#2 The Magic Cottage – James Herbert. The story of a young couple who move into a cottage in the woods. The animals are particularly friendly, but before long they discover the animals are not the only creatures they have for company. Another of his books that I loved is Fluke, but he’s also written some classic horrors including The Rats and The Fog.
#3 Furnace – Muriel Gray. For those who haven’t heard of Muriel Gray, she is a Scottish writer who has only written a couple of books. Her most recent one isn’t as good, but I absolutely love this one. It is the story of a truck driver who is given a curse while passing through small town America. It is fast-paced and clever, with some kick-ass, but believable characters. I only wish she would write some more!
#4 Interview With The Vampire – Anne Rice. I know many people would not classify this novel as being a horror, but it introduced me to the literary world of vampires and I even studied it, together with ‘Bram Stoker’s Dracula’, for my final A-level thesis. It is a classic.
#5 I am Legend - Richard Matheson. I read this novel before I saw the movie and so naturally I was hugely disappointed with the film. The book has a completely different ending and adds a whole different meaning to the entire book. Just brilliant He also wrote Stir of Echoes which I read after seeing the movie (which I also loved).
#6 Funland – Richard Laymon. I read this as a young teenager, and boy did it stay with me. Violent, sexual, it exposed me to all the things a young teenaged girl shouldn’t be!
#7 Red Dragon – Thomas Harris. Okay, this isn’t technically a horror, more a crime. However it started the whole ‘Hannibal Lector’ craze and in my opinion is the best of the bunch.
#8 – The Strain – Guillermo del Toro and Chuck Hogan I’ve only just read this book so it is fresh in my mind. There are no nicey-nicey vampires in this book. The vampires are a terrible disease that threatens to wipe out the world. An old story with a modern twist; I’ll be reviewing it here very soon.
#9 Dracula – Bram Stoker. How could I not include this novel? The master of all vampires…
#10 The Woman in White – Wilkie Collins This is a classic ghost story I read as a child. Years ago I also went to see the play in London, which was absolutely brilliant. They created all of the ghostly effects with smoke and sound, and it literally made me jump out of my seat!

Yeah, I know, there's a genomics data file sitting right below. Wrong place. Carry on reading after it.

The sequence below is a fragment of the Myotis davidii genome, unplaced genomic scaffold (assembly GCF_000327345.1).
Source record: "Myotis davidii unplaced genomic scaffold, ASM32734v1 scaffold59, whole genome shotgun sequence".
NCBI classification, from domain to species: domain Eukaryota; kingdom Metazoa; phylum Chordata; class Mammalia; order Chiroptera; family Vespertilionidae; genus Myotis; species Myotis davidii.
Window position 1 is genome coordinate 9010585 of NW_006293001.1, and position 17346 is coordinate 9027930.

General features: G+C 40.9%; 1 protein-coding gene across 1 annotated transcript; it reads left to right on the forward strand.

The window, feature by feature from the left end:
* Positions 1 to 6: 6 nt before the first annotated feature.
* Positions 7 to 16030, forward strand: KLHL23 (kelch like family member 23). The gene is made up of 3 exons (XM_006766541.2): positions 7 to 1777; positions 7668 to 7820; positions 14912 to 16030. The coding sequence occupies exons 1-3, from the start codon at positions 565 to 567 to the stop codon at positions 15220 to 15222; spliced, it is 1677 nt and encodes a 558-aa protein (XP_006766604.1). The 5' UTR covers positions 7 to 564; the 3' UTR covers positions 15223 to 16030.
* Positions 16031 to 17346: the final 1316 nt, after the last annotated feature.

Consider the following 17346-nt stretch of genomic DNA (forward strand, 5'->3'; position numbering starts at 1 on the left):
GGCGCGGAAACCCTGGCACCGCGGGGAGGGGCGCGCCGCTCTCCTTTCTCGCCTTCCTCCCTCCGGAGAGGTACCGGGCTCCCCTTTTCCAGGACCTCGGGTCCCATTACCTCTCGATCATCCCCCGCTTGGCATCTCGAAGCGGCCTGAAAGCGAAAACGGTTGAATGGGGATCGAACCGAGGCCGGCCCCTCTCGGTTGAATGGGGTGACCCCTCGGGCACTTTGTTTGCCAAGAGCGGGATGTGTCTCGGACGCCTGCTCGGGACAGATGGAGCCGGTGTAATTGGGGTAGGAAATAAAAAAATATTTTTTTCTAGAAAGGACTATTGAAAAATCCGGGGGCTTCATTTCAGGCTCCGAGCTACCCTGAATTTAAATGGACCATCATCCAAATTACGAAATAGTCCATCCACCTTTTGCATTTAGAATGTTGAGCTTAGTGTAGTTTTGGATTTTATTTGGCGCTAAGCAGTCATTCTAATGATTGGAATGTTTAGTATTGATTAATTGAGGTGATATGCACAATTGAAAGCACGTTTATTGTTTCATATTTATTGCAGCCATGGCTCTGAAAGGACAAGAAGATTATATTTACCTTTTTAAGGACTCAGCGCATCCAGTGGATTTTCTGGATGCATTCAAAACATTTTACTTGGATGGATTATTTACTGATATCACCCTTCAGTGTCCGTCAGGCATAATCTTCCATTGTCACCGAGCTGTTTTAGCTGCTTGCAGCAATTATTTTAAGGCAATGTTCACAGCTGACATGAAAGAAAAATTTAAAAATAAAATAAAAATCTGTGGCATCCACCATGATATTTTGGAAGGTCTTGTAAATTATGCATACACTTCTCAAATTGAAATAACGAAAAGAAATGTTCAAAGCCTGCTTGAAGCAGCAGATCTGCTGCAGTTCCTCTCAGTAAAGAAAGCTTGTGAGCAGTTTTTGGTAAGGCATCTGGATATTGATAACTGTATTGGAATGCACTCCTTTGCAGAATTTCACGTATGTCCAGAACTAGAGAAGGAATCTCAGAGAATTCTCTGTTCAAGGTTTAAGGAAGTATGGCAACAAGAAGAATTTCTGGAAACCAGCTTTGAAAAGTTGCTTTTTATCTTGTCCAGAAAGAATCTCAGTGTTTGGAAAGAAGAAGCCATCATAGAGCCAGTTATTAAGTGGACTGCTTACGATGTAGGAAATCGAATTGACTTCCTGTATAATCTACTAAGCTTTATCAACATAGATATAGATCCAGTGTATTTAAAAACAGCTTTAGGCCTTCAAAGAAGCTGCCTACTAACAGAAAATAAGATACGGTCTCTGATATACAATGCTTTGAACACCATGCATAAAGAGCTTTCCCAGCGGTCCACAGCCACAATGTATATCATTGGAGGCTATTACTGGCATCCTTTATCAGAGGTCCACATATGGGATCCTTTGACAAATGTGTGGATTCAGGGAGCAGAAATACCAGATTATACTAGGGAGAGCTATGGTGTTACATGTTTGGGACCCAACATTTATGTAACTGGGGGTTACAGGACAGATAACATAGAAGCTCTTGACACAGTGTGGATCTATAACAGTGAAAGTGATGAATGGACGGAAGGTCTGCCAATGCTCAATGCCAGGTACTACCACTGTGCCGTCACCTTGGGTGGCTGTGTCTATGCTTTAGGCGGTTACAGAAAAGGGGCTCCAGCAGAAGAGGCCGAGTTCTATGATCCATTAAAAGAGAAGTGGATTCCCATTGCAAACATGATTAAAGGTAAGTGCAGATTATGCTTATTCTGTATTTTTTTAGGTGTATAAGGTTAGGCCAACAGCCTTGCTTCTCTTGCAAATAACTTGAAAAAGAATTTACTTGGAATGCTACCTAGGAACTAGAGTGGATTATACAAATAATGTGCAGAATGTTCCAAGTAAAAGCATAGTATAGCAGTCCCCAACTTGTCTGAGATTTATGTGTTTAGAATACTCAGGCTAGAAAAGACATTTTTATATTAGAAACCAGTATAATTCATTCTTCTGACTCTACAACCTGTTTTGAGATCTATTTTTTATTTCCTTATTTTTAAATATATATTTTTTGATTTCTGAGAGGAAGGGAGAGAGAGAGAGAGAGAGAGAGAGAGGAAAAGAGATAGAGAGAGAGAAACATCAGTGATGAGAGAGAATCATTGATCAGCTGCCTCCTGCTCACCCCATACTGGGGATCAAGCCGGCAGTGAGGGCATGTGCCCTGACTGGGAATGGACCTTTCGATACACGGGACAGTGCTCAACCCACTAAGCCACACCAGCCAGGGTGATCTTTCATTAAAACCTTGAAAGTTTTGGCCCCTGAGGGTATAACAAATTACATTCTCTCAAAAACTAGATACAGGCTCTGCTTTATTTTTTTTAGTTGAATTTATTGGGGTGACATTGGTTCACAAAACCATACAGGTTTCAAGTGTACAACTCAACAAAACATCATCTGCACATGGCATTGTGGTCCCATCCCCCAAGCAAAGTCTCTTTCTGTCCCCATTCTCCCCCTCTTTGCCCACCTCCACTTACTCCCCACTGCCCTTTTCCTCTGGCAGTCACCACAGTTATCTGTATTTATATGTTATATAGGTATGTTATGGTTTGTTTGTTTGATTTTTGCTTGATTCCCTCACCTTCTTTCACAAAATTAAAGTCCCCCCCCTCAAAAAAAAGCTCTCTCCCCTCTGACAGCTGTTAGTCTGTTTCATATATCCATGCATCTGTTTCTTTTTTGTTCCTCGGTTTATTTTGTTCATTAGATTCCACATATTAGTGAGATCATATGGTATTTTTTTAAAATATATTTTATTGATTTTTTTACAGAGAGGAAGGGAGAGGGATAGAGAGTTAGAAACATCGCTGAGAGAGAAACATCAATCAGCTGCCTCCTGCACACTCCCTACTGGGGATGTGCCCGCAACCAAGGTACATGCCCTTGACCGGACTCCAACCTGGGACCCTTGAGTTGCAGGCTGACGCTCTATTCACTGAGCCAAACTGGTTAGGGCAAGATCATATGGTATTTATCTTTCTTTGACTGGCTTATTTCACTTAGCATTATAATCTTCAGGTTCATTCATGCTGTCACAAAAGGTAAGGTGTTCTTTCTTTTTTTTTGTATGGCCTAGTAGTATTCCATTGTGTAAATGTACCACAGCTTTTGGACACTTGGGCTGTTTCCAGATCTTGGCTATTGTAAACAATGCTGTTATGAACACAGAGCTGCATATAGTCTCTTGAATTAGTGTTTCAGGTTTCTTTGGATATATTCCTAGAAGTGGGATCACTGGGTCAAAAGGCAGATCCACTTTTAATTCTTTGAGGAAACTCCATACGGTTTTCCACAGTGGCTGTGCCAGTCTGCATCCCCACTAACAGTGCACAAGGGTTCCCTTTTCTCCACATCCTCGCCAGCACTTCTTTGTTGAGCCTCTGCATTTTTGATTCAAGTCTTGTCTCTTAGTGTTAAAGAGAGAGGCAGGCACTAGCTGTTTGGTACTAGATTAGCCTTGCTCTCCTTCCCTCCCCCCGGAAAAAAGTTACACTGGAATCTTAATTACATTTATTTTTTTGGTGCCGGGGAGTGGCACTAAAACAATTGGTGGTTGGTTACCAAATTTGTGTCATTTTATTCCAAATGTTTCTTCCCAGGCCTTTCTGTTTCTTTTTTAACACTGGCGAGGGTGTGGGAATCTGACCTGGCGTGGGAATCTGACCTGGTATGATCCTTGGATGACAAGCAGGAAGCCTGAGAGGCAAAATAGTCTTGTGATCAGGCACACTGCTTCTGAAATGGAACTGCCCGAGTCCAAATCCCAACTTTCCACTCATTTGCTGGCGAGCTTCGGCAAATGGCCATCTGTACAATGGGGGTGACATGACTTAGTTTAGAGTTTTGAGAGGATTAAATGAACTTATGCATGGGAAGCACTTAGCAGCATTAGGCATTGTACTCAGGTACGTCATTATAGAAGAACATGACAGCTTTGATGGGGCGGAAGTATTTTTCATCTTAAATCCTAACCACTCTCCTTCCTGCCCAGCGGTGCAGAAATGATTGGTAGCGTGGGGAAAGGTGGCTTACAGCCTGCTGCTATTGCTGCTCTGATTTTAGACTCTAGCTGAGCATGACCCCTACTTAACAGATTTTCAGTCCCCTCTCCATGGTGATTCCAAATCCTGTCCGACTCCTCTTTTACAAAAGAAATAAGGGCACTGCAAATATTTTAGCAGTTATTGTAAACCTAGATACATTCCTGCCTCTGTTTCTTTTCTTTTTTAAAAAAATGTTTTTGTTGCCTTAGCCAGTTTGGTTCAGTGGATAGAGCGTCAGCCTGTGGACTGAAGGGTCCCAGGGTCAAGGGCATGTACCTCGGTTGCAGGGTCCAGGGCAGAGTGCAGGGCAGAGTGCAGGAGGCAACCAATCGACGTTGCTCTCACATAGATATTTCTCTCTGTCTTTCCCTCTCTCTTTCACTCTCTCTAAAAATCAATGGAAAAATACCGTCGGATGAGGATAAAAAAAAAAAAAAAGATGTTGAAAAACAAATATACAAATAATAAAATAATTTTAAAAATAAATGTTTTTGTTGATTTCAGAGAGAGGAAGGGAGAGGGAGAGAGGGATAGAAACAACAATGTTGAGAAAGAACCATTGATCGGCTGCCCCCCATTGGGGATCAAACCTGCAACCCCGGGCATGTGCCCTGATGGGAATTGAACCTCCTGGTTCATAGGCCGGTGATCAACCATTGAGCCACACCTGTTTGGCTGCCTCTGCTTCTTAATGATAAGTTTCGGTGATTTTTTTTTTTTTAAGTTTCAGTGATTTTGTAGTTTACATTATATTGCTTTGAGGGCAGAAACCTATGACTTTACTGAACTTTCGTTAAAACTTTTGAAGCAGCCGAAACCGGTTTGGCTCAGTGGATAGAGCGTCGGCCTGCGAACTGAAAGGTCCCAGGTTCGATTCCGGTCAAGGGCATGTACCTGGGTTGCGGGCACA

I say finally, because I had really wanted to watch it at the cinema, but I was still living in Spain when it was released. Then I saw it was out on DVD and so I went up to Blockbuster and rented the movie, but it seemed it was not meant to be.
After spouting about how we’d had our DVD player for years and had only cost us twenty quid, I then put in the DVD and… nothing.
I ejected the DVD and put it back in again…still nothing.
I then switched the player on and off again.. still nothing.
I switched it off at the wall..
I swore at it…nothing
Then hit it several times… still swearing…
And at this point my husband noticed I had rented a Blue-ray DVD, so of course it wasn’t going to work! Shame-faced I took the DVD back to the store and opened my explanation to the guy in the store with , ‘I know I’m an idiot, but…’
So this is my formal apology to my DVD player for the abuse I hurled at it!
Anyway, back to the movie.
Daybreakers is set in 2019, where most of the worlds population have been turned into vampires. Now the humans are the endangered species and the vampires are running out of blood. Ethan Hawke’s character plays the ‘vamp with a heart’, Ed, and is trying to create a blood substitute so humans no longer need to be hunted. If the vampires don't drink human blood they mutated in long eared bat-vampires who are stronger, but a lot less human that the other vamps.
These mutated vampires were great – much more fun than Ethan Hawke’s character. It was well done because I did feel empathy for these hideously ugly creatures, especially as they were essentially just starving vampires and the ‘normal’ vampires just treated them like they were scum. I also loved the way the vampires exploded – they really made me jump.
Daybreakers is a new and original take on the vampire genre. It is fast paced and engaging. It has a futuristic feel to it that reminded me of another movie – The Island. I thought they stretched the truth a bit with the vamps being able to go out in daylight as long as they stayed in the shade, and they didn’t seem fast or strong enough to me, but that’s just my personal vampire taste! Also, I wasn’t sure about the storyline about the ‘cure’, but again, it was an original idea.
It was a shame the ‘normal’ vampires weren’t stronger or faster. If anything they seemed a bit too human, but overall I really enjoyed this movie. It is a must for any vampire lovers!
My dear blogmate Marissa posted her top 10 Horror movies earlier this week, and it got me thinking as to my own list, so I thought I'd post today about the movies that scare the bejeezus out of me ;-) I had a bit of a time compiling the list -- what is "Horror" -- does it mean suspense, or should there be creatures in it? Can slasher-killers fall in there, too? I don't have the answers -- I just posted movies that I thought were good, creepy, and downright horrific to think about, and as with most of my stuff, the fall across the genres from creature features to psychological thrillers.
10) Scream: I like all three of these, but the first one, after I saw it in the movie theater -- I had to sleep with the lights and television on. That initial scene with Drew Barrymore being stalked in her house -- not something you want to see if you're a single female living alone!!!